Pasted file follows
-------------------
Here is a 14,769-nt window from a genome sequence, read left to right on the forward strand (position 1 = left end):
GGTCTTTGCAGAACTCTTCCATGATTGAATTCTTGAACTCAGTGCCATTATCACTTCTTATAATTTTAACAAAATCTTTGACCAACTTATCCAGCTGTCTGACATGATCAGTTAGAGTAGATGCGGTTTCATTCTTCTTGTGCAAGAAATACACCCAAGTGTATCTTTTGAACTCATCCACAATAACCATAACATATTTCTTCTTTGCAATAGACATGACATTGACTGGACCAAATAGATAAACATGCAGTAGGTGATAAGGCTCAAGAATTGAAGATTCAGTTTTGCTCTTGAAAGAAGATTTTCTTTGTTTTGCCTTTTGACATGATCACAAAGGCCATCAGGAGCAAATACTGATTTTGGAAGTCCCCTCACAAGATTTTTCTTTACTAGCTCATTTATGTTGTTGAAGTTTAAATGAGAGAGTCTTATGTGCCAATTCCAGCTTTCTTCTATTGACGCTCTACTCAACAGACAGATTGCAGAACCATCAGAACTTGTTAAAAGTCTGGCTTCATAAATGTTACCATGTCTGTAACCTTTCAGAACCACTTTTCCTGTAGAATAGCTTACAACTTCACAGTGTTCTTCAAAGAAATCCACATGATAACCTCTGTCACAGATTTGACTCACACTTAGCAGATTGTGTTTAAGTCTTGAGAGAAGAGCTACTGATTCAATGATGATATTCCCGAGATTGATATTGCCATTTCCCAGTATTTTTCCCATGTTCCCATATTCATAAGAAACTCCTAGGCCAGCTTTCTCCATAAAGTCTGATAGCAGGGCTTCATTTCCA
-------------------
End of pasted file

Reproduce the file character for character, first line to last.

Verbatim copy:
Here is a 14,769-nt window from a genome sequence, read left to right on the forward strand (position 1 = left end):
GGTCTTTGCAGAACTCTTCCATGATTGAATTCTTGAACTCAGTGCCATTATCACTTCTTATAATTTTAACAAAATCTTTGACCAACTTATCCAGCTGTCTGACATGATCAGTTAGAGTAGATGCGGTTTCATTCTTCTTGTGCAAGAAATACACCCAAGTGTATCTTTTGAACTCATCCACAATAACCATAACATATTTCTTCTTTGCAATAGACATGACATTGACTGGACCAAATAGATAAACATGCAGTAGGTGATAAGGCTCAAGAATTGAAGATTCAGTTTTGCTCTTGAAAGAAGATTTTCTTTGTTTTGCCTTTTGACATGATCACAAAGGCCATCAGGAGCAAATACTGATTTTGGAAGTCCCCTCACAAGATTTTTCTTTACTAGCTCATTTATGTTGTTGAAGTTTAAATGAGAGAGTCTTATGTGCCAATTCCAGCTTTCTTCTATTGACGCTCTACTCAACAGACAGATTGCAGAACCATCAGAACTTGTTAAAAGTCTGGCTTCATAAATGTTACCATGTCTGTAACCTTTCAGAACCACTTTTCCTGTAGAATAGCTTACAACTTCACAGTGTTCTTCAAAGAAATCCACATGATAACCTCTGTCACAGATTTGACTCACACTTAGCAGATTGTGTTTAAGTCTTGAGAGAAGAGCTACTGATTCAATGATGATATTCCCGAGATTGATATTGCCATTTCCCAGTATTTTTCCCATGTTCCCATATTCATAAGAAACTCCTAGGCCAGCTTTCTCCATAAAGTCTGATAGCAGGGCTTCATTTCCA